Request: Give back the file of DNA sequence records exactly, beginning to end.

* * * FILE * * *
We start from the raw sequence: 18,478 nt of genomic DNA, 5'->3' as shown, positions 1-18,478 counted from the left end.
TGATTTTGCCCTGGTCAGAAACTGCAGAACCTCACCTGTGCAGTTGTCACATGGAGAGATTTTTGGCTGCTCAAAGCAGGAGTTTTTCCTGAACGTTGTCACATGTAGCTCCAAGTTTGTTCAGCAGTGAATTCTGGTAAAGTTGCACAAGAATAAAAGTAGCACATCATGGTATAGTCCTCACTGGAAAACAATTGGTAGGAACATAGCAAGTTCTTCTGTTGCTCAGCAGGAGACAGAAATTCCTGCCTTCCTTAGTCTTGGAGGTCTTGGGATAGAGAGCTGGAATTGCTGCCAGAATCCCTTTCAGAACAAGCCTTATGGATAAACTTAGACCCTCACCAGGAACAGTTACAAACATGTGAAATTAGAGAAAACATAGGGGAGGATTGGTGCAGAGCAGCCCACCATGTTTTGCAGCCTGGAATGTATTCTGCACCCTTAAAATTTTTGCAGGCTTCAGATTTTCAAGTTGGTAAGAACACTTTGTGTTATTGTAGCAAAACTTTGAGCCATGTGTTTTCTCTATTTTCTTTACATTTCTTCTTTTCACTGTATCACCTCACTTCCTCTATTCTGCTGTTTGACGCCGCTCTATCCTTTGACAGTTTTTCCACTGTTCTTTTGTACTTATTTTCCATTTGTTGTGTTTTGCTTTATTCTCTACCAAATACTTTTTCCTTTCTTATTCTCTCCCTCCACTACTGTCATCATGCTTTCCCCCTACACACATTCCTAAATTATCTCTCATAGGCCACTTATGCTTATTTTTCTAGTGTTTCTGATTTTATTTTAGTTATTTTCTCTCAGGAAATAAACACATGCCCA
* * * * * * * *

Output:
We start from the raw sequence: 18,478 nt of genomic DNA, 5'->3' as shown, positions 1-18,478 counted from the left end.
TGATTTTGCCCTGGTCAGAAACTGCAGAACCTCACCTGTGCAGTTGTCACATGGAGAGATTTTTGGCTGCTCAAAGCAGGAGTTTTTCCTGAACGTTGTCACATGTAGCTCCAAGTTTGTTCAGCAGTGAATTCTGGTAAAGTTGCACAAGAATAAAAGTAGCACATCATGGTATAGTCCTCACTGGAAAACAATTGGTAGGAACATAGCAAGTTCTTCTGTTGCTCAGCAGGAGACAGAAATTCCTGCCTTCCTTAGTCTTGGAGGTCTTGGGATAGAGAGCTGGAATTGCTGCCAGAATCCCTTTCAGAACAAGCCTTATGGATAAACTTAGACCCTCACCAGGAACAGTTACAAACATGTGAAATTAGAGAAAACATAGGGGAGGATTGGTGCAGAGCAGCCCACCATGTTTTGCAGCCTGGAATGTATTCTGCACCCTTAAAATTTTTGCAGGCTTCAGATTTTCAAGTTGGTAAGAACACTTTGTGTTATTGTAGCAAAACTTTGAGCCATGTGTTTTCTCTATTTTCTTTACATTTCTTCTTTTCACTGTATCACCTCACTTCCTCTATTCTGCTGTTTGACGCCGCTCTATCCTTTGACAGTTTTTCCACTGTTCTTTTGTACTTATTTTCCATTTGTTGTGTTTTGCTTTATTCTCTACCAAATACTTTTTCCTTTCTTATTCTCTCCCTCCACTACTGTCATCATGCTTTCCCCCTACACACATTCCTAAATTATCTCTCATAGGCCACTTATGCTTATTTTTCTAGTGTTTCTGATTTTATTTTAGTTATTTTCTCTCAGGAAATAAACACATGCCCA